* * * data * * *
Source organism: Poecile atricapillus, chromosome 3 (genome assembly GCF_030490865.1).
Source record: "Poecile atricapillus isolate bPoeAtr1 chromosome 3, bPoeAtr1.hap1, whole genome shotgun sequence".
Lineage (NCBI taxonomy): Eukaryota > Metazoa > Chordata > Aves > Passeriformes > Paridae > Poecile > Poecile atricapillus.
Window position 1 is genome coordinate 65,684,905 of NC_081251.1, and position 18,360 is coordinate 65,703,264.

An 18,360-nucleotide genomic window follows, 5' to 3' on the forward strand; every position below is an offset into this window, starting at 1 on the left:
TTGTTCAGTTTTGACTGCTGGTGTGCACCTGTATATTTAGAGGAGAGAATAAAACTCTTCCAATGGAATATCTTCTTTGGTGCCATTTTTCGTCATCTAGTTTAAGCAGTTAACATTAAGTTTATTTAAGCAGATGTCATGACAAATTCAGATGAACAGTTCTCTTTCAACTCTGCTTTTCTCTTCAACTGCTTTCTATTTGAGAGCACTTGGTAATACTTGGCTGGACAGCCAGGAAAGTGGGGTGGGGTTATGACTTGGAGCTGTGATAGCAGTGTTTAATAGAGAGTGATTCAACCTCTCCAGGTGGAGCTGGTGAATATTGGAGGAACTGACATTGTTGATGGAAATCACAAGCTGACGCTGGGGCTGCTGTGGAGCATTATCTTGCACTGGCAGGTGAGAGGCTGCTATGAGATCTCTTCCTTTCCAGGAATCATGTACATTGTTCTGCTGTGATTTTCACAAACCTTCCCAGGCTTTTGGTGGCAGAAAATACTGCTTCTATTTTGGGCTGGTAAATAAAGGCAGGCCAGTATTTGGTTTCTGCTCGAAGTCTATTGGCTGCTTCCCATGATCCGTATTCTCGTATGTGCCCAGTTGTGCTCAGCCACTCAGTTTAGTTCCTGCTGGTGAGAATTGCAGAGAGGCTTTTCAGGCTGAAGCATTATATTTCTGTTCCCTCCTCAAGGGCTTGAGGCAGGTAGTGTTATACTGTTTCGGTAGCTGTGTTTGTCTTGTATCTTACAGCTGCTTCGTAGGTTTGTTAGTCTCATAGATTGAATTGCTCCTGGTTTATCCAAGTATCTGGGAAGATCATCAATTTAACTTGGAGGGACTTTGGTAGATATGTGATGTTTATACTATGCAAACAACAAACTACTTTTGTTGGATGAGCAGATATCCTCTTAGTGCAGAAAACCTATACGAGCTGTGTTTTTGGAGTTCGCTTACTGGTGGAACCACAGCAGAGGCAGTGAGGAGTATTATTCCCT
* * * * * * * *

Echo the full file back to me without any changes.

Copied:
Source organism: Poecile atricapillus, chromosome 3 (genome assembly GCF_030490865.1).
Source record: "Poecile atricapillus isolate bPoeAtr1 chromosome 3, bPoeAtr1.hap1, whole genome shotgun sequence".
Lineage (NCBI taxonomy): Eukaryota > Metazoa > Chordata > Aves > Passeriformes > Paridae > Poecile > Poecile atricapillus.
Window position 1 is genome coordinate 65,684,905 of NC_081251.1, and position 18,360 is coordinate 65,703,264.

An 18,360-nucleotide genomic window follows, 5' to 3' on the forward strand; every position below is an offset into this window, starting at 1 on the left:
TTGTTCAGTTTTGACTGCTGGTGTGCACCTGTATATTTAGAGGAGAGAATAAAACTCTTCCAATGGAATATCTTCTTTGGTGCCATTTTTCGTCATCTAGTTTAAGCAGTTAACATTAAGTTTATTTAAGCAGATGTCATGACAAATTCAGATGAACAGTTCTCTTTCAACTCTGCTTTTCTCTTCAACTGCTTTCTATTTGAGAGCACTTGGTAATACTTGGCTGGACAGCCAGGAAAGTGGGGTGGGGTTATGACTTGGAGCTGTGATAGCAGTGTTTAATAGAGAGTGATTCAACCTCTCCAGGTGGAGCTGGTGAATATTGGAGGAACTGACATTGTTGATGGAAATCACAAGCTGACGCTGGGGCTGCTGTGGAGCATTATCTTGCACTGGCAGGTGAGAGGCTGCTATGAGATCTCTTCCTTTCCAGGAATCATGTACATTGTTCTGCTGTGATTTTCACAAACCTTCCCAGGCTTTTGGTGGCAGAAAATACTGCTTCTATTTTGGGCTGGTAAATAAAGGCAGGCCAGTATTTGGTTTCTGCTCGAAGTCTATTGGCTGCTTCCCATGATCCGTATTCTCGTATGTGCCCAGTTGTGCTCAGCCACTCAGTTTAGTTCCTGCTGGTGAGAATTGCAGAGAGGCTTTTCAGGCTGAAGCATTATATTTCTGTTCCCTCCTCAAGGGCTTGAGGCAGGTAGTGTTATACTGTTTCGGTAGCTGTGTTTGTCTTGTATCTTACAGCTGCTTCGTAGGTTTGTTAGTCTCATAGATTGAATTGCTCCTGGTTTATCCAAGTATCTGGGAAGATCATCAATTTAACTTGGAGGGACTTTGGTAGATATGTGATGTTTATACTATGCAAACAACAAACTACTTTTGTTGGATGAGCAGATATCCTCTTAGTGCAGAAAACCTATACGAGCTGTGTTTTTGGAGTTCGCTTACTGGTGGAACCACAGCAGAGGCAGTGAGGAGTATTATTCCCT